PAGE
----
So. It's the week after Easter. Jesus is risen; he is appearing to his disciples; they're getting reorganized after the chaos of the crucifixionthey're getting the band back together. This can mean only one thing is starting to take shape: the church. Yes, you should definitely be scared. Here are the humble beginnings of the Body that would bring us Crusades, Inquisitions, witch hunts, and every kind of resistance to reason imaginable. Now, church has certainly had its glorious years of peace, reason, academy, too, not to mention great works of healing and reconciliation in the world. But it sure hasn't always been perfect. So when I look at the image of the early church in Acts 4, I have to say
I doubt it.
Now the whole group of those who believed were of one heart and soul, and no one claimed private ownership of any possessions, but everything they owned was held in common. With great power the apostles gave their testimony to the resurrection of the Lord Jesus, and great grace was upon them all. There was not a needy person among them, for as many as owned lands or houses sold them and brought the proceeds of what was sold. They laid it at the apostles' feet, and it was distributed to each as any had need.
[...] And if you would love to hope and believe again but you just need the proof, come be among these disciples. Come and meet the risen Christ. Jesus shows up among us. We don't always know how, but Jesus does show up, saying, “Peace be with you. No matter how much you doubt it—Peace be with you. Peace be among you. Peace be within you. Peace be around you. Move from doubt to faith, because the peace I bring is true, and this peace is meant for [...]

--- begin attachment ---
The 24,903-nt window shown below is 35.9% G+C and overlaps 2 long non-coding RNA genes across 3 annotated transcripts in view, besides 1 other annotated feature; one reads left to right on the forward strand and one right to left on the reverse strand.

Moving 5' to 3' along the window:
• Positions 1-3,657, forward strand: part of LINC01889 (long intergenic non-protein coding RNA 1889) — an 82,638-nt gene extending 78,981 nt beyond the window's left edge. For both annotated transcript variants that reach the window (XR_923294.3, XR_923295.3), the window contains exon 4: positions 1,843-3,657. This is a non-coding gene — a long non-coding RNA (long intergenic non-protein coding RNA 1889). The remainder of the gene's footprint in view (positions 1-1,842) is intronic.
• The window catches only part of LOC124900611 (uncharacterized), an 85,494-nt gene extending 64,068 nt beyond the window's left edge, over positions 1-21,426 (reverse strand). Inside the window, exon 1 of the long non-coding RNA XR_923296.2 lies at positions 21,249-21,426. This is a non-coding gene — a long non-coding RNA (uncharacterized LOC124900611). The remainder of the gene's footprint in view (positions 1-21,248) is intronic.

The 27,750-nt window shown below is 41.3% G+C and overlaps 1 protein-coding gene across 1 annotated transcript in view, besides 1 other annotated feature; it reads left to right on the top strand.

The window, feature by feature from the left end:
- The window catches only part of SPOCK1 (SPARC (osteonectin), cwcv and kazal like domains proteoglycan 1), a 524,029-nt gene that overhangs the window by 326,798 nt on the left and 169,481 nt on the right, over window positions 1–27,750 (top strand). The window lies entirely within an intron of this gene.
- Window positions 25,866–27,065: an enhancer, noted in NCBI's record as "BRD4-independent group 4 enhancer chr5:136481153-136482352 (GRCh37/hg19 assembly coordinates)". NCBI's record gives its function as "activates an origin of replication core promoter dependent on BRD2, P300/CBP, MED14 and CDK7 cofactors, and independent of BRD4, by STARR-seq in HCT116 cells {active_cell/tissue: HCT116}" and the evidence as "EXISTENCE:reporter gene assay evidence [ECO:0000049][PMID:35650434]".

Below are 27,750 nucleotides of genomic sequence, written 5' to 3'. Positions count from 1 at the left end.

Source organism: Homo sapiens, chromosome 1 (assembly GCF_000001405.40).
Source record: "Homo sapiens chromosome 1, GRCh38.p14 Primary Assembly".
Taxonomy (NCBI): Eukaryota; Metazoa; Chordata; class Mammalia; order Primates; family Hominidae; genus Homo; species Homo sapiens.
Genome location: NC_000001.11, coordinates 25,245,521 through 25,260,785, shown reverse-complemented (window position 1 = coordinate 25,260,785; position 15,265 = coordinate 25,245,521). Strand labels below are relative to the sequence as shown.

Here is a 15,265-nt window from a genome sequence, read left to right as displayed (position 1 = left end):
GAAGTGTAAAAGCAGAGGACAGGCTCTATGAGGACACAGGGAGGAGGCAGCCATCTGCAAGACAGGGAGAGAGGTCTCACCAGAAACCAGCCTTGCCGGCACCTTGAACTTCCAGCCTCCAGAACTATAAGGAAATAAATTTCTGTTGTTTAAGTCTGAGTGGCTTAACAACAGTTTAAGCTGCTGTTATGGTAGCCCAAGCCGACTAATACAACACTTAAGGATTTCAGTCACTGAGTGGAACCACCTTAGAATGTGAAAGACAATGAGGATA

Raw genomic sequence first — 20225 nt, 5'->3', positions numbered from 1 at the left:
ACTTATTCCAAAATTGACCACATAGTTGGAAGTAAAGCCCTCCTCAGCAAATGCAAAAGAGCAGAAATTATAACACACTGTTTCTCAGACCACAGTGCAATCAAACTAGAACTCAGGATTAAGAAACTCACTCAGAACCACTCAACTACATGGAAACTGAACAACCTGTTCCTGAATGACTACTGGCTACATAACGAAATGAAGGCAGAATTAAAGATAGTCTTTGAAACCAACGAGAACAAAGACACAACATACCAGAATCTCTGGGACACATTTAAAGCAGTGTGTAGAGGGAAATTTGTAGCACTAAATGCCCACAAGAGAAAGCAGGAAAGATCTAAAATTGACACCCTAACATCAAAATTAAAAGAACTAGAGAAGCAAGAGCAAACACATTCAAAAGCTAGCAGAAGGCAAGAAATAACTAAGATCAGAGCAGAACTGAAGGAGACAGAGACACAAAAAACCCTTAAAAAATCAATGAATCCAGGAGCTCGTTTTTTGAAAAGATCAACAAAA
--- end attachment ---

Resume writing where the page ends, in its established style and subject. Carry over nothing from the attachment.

[...] And Jesus' first words to Thomas and to them all are these: “Peace be with you.” And he walks over to Thomas, this faithful, wonderful, tormented, broken-hearted man, and he says, “Here [motion taking a person's hand and pressing them into palm].” And here [same motion for other hand]. And here [same motion, for side]. Do not doubt, but believe.” And Thomas, overcome with the good news, heart quivering with new life, says, Lord and my And how good the news is to a heart broken with doubt. [...]
[...] I want to put my fingers right where the nails went in, where the spear went It's a painful image, but he's proclaiming the crucifixion. He's not in denial about what happened. (And this may be a stretch, but stay with me ) He may have been the most faithful disciple. How is it that Thomas knows so well what happened? How is it that Thomas has such a vivid picture of what happened to Jesus, and that Thomas is the only disciple who offers this image out loud? [...]
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